A close-knit family after the Spanish flu epidemic killed off their parents and nearly took Forrest two years back, the three “difficult to kill” brothers run a deep-woods restaurant/feed store/gas station that serves as a front for their real business, distributing cases of hooch around the area. Bull-necked, basso-voiced middle son Forrest (Tom Hardy) is the brains of the operation, while shell-shocked, dipsomaniac war vet Howard (Jason Clarke) rides shotgun as backup muscle. As the youngest and least given to stabbing and beating people, Jack (Shia LaBeouf) is usually stuck in the role of driver or lookout, but longs to win his brothers’ respect.

After years of keeping the local law safely in their pockets, the Bondurant boys find their apple-brandy cart upset when special deputy Charley Rakes (Guy Pearce) arrives in town from Chicago to crack down on the local trade. Of all the colorful characters the protean and ever-welcome Pearce has played, Rakes may be his most baroque creation yet: A fastidious dandy with a taste for dove-gray gloves, invisible eyebrows and hair ruthlessly parted and slicked back to make him look like Dagwood on steroids, Rakes is a total psychopath, particularly prone to violence when anyone needles his sore spot and dares to call him a nancy.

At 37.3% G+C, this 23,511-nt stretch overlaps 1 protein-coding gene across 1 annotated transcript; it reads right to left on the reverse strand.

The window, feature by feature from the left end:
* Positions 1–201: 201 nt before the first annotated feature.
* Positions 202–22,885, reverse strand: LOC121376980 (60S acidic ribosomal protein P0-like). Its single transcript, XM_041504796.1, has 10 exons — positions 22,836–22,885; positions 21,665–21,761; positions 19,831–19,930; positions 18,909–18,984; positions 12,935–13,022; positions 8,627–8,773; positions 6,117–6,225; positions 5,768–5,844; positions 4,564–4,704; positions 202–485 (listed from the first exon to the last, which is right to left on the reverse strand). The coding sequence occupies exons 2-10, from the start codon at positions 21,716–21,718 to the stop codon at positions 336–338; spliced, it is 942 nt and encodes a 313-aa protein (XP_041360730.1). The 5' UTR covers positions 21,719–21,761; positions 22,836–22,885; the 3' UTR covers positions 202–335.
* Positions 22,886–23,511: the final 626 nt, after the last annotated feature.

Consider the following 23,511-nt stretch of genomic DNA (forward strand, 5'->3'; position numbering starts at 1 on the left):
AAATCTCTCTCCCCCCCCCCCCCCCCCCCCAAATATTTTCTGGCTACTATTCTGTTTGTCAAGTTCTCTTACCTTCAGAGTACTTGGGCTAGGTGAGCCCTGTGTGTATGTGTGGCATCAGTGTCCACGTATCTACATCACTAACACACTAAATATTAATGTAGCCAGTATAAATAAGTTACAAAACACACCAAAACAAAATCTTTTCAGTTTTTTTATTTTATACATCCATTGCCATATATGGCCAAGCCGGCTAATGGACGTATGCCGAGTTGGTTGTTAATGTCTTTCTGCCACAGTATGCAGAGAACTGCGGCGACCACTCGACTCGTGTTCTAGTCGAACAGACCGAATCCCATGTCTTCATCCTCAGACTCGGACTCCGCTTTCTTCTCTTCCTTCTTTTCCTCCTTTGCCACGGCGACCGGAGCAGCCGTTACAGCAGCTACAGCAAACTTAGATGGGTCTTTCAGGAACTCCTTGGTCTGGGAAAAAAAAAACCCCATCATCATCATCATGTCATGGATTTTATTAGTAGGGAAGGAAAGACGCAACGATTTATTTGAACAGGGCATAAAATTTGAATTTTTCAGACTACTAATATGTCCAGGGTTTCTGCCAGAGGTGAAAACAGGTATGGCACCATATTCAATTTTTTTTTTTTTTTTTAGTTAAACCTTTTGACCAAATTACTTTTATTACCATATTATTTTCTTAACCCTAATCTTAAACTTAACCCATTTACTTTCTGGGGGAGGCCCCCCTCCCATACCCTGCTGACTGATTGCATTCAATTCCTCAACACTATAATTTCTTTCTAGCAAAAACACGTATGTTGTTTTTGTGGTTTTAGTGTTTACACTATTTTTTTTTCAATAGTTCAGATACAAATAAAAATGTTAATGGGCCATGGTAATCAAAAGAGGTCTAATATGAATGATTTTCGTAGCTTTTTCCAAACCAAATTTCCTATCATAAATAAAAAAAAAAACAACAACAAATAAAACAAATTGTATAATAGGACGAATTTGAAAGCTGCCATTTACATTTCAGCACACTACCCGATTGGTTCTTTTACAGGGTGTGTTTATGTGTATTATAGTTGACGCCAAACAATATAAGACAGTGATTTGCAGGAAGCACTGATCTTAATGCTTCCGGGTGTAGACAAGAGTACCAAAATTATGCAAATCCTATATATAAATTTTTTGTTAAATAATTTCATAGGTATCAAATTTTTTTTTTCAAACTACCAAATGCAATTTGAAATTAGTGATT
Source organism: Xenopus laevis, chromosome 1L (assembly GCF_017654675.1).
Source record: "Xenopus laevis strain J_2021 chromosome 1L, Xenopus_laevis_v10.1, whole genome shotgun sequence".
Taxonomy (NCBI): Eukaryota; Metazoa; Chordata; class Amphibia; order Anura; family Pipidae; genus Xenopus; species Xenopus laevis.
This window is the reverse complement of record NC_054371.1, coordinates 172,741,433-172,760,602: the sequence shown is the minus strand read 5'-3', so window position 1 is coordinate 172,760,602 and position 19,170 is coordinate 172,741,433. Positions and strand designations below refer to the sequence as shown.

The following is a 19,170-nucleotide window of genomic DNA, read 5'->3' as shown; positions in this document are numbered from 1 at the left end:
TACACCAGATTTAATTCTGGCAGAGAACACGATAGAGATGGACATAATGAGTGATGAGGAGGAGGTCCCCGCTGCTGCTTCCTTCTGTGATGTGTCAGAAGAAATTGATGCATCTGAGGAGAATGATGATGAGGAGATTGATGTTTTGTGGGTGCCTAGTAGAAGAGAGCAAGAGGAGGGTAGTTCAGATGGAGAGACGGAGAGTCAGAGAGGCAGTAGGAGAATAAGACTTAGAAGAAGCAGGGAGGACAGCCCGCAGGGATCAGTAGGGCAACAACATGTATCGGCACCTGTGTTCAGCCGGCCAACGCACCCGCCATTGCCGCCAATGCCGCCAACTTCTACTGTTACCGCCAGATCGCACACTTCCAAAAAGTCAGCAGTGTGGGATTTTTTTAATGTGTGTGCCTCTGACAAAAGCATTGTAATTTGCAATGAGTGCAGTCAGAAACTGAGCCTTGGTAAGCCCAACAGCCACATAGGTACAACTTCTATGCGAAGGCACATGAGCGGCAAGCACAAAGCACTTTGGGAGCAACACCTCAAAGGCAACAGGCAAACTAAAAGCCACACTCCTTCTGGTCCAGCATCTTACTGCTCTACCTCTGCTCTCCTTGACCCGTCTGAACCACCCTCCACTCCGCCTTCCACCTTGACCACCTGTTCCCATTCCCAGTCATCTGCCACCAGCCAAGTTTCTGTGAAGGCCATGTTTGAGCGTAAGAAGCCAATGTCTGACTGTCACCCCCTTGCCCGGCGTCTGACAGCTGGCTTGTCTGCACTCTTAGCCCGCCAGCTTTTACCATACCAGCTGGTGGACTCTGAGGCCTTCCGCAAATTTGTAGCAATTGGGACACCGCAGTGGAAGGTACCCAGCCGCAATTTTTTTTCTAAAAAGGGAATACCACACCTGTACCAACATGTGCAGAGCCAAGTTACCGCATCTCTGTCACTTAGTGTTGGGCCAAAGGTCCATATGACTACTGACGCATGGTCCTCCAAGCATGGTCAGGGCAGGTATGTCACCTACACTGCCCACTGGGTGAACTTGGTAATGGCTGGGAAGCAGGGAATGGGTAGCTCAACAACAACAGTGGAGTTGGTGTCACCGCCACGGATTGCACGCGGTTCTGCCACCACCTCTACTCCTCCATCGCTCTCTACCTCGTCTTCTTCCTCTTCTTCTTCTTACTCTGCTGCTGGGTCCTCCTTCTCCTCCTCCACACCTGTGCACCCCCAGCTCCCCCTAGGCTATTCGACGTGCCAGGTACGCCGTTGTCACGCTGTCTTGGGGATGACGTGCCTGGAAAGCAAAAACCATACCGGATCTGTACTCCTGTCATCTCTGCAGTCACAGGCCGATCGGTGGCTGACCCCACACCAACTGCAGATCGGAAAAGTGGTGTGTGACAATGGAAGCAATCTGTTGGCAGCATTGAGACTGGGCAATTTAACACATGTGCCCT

Early on in the proceedings, Rakes gives Jack a major ass-whupping, and the brothers vow revenge. The tit-for-tat tactical strikes between the two sides gradually escalate, doled out in regular screenwriting beats. One of the worst sees two of Rakes men slitting Forrest’s throat (miraculously, he survives) and raping Maggie Beauford (Jessica Chastain), a former Chicago fan dancer who’s now working as a waitress at the brothers’ station in order to escape some never-specified problems up north.